Some Manhattan and Bronx residents are raising concerns about their drinking water, following a decision by the city’s Department of Environmental Protection to temporarily switch select neighborhoods’ water source. [Update, October 15: The New York City Department of Environmental Protection has stopped distributing water from the Croton Watershed to city residents—for now; see more details below.]

Nearly 175 Manhattan residents, mostly congregated near Gramercy Park and Harlem, have lodged complaints with the DEP since October 1, a substantial increase from the preceding months. 89 Bronx residents have made water quality complaints as well. Many have reported a “musty” or “stale” taste, while others have said they noticed a moldy odor.

Comparatively, only 38 people from Manhattan called 311 to complain about their drinking water in the entire month of September, according to the city’s open data. In the Bronx, 20 complaints were made last month.

“It smells and tastes like mold,” said one resident of Peter Cooper Village, who asked to remain anonymous. “Every once in a while your water has a bleach sort of smell to it, or if you’re used to hard water it’s like a metallic taste, but it’s not like that at all. It’s really very much like mold.”

The resident said she has a 7-year-old child, and that they’ve switched to drinking bottled water until the problem is resolved.

But according to the city’s Department of Environmental Protection, the issue is nothing to worry about. The change in smell and taste can be traced back to a change in water source and increased run-off from recent rains, said DEP Commissioner Vincent Sapienza.

“When we get heavy rains, there’s run-off from the watershed lands into the reservoir,” said Sapienza. “And that’s most likely the reason for that earthy taste.”

The DEP also decided to transfer some neighborhoods over to a mix of water from the Croton and Delaware Watersheds this month in order to temporarily shut down the Catskill Aqueduct for repairs. This 10-week shutdown will be the first of three before the Delaware Aqueduct is closed for several months for repairs in 2022, according to Commissioner Sapienza.

While the Croton System normally accounts for 10 percent of the city’s drinking water, the DEP says that percentage is set to increase to between 20 and 30 percent during the Catskill Aqueduct repairs.

DEP insists that the change in water source does not mean the water is unsafe to drink, clarifying that the “earthy/salty taste that people may be experiencing is a chemical change in the water, but not one that poses any threat to health,” according to a statement sent to local elected officials.

The changes in taste could also be attributed to the difference in the “geology around the Croton system,” the statement reads, which “allows the water to pick up more naturally-occurring minerals.”

Residents are being transitioned to the Croton-Delaware mix in anticipation of the Catskill Aqueduct shutdown scheduled for later this month, according to DEP spokesman Edward Timbers. He expected that residents will soon get used to the combination of water from the Croton System and the Delaware Watershed.

For local officials, receiving constituent complaints about water quality was unexpected. Spokespeople for local City Council Members, State Assembly Member Harvey Epstein, and Community Board 6 said DEP notified them of the change in water source only after they asked the DEP about the complaints.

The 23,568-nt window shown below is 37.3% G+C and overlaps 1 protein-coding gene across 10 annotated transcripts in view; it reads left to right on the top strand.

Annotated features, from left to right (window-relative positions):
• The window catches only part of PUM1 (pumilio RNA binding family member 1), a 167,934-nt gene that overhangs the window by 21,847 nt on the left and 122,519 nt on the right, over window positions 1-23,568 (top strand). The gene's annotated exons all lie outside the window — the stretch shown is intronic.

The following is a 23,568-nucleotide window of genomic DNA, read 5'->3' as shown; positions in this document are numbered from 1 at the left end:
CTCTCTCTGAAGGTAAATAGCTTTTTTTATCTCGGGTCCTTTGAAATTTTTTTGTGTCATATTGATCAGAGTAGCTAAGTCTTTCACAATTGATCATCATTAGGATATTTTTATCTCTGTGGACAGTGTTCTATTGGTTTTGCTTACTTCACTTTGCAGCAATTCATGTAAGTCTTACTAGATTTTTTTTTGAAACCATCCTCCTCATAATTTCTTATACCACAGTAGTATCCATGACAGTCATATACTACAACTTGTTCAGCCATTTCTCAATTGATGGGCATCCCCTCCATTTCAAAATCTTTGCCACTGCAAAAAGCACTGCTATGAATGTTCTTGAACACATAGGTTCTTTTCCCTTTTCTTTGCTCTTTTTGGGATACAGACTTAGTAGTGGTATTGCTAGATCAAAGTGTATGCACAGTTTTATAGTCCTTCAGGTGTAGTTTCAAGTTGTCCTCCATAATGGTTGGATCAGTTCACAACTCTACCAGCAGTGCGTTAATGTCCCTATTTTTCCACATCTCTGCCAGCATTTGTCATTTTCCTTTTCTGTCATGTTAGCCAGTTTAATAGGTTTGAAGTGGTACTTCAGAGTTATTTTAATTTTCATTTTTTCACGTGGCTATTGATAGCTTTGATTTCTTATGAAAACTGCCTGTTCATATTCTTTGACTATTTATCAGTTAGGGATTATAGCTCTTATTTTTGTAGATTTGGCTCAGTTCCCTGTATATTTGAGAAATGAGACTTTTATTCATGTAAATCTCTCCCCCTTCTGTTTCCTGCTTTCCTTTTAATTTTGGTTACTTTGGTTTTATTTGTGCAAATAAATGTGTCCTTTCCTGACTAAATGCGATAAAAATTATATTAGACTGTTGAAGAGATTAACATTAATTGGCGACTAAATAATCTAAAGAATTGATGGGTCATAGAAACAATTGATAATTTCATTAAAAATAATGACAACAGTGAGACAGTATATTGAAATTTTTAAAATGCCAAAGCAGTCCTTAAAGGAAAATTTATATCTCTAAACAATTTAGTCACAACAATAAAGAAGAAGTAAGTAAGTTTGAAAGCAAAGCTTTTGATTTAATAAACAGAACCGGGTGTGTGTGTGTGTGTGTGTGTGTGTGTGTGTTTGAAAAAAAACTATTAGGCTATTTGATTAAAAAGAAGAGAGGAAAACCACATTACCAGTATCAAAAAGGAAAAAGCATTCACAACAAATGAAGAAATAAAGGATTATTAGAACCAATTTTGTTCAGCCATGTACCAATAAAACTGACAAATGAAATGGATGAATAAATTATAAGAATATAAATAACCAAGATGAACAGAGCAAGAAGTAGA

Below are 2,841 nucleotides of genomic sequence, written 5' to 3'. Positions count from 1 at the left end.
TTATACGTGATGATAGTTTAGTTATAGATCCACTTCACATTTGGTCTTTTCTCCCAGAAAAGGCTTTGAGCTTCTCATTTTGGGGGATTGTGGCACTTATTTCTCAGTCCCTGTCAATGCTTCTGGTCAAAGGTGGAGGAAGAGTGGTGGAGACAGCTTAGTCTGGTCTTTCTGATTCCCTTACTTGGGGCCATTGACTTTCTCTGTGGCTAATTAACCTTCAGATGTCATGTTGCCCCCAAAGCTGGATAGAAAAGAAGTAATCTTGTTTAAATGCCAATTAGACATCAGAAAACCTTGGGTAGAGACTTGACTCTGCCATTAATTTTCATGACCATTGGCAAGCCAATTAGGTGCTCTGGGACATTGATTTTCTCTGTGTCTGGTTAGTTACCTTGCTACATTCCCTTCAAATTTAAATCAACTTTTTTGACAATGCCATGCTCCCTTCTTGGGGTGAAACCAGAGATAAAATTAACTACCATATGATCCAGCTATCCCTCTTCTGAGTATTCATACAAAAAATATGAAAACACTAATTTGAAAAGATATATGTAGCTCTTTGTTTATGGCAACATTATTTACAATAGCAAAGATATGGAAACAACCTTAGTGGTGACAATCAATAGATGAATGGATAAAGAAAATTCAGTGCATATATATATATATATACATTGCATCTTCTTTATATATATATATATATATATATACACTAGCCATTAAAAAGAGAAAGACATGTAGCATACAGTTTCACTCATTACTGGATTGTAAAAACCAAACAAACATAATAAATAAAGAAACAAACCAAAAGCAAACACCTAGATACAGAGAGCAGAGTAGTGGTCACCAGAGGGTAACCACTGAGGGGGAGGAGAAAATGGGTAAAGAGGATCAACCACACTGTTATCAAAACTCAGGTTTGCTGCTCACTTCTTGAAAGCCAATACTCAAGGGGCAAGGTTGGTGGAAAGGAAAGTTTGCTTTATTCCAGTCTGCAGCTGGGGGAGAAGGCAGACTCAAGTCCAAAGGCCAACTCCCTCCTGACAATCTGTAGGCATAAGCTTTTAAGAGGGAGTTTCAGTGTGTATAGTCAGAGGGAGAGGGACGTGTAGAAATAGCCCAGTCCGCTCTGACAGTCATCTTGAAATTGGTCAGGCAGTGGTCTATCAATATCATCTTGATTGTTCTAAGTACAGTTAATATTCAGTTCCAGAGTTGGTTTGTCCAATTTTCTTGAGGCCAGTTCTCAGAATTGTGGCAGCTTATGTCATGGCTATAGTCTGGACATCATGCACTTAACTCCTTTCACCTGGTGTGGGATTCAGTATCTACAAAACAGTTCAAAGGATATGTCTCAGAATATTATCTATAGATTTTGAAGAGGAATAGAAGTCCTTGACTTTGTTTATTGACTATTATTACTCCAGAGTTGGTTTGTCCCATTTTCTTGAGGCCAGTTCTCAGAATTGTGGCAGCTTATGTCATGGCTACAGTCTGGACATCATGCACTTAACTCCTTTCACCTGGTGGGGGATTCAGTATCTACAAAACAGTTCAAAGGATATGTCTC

“[What] concerns the Councilwoman most about this situation is that community concerns could have been more effectively addressed if elected officials and neighborhood leaders were notified of the situation prior to this change in water source,” said Jeremy Unger, spokesman for Councilwoman Carlina Rivera.

Instead, he continued, their office heard about the issue “from worried constituents who are noticing changes in the taste of their water.”

In a statement, City Councilmember Keith Powers said, “In the last week, I have been contacted by dozens of residents who reported changes to water that included odor, taste, and consistency. Those changes caused obvious concern for those who have experienced them. We have been in regular contact with the Department of Environmental Protection to ensure that the water is safe and regularly tested. However, I still believe it would be best to conduct additional testing to the water to relieve any outstanding concerns."

The DEP was not expecting to hear this many complaints, said Commissioner Sapienza, which is why locals weren’t notified beforehand.

“All of our analyses that we’ve done, and again, we do thousands of them every day, have come back that the water is safe to drink,” said Sapienza.

New York City boasts some of the best drinking water in the country, much of which has been allowed to go unfiltered by the Environmental Protection Agency. Unlike that water from the Catskills/Delaware Watershed, Croton water is filtered by the Croton Water Filtration Plant, which opened in 2015.

Update, October 15: The New York City Department of Environmental Protection has stopped distributing water from the Croton Watershed to city residents. That's after WNYC and Gothamist reported hundreds of locals in the Bronx and Manhattan said their water was tasting and smelling like mold.

Officials said Friday that the taste was the result of run-off from recent heavy rains, and insisted the water was safe to drink. But the department decided to stop using Croton Water over the weekend. A spokesman would not say what influenced the policy shift, but said the department plans to put Croton water back into distribution soon.

City data shows more than 200 residents in Croton distribution areas complained about their water in October, a drastic increase from proceeding months.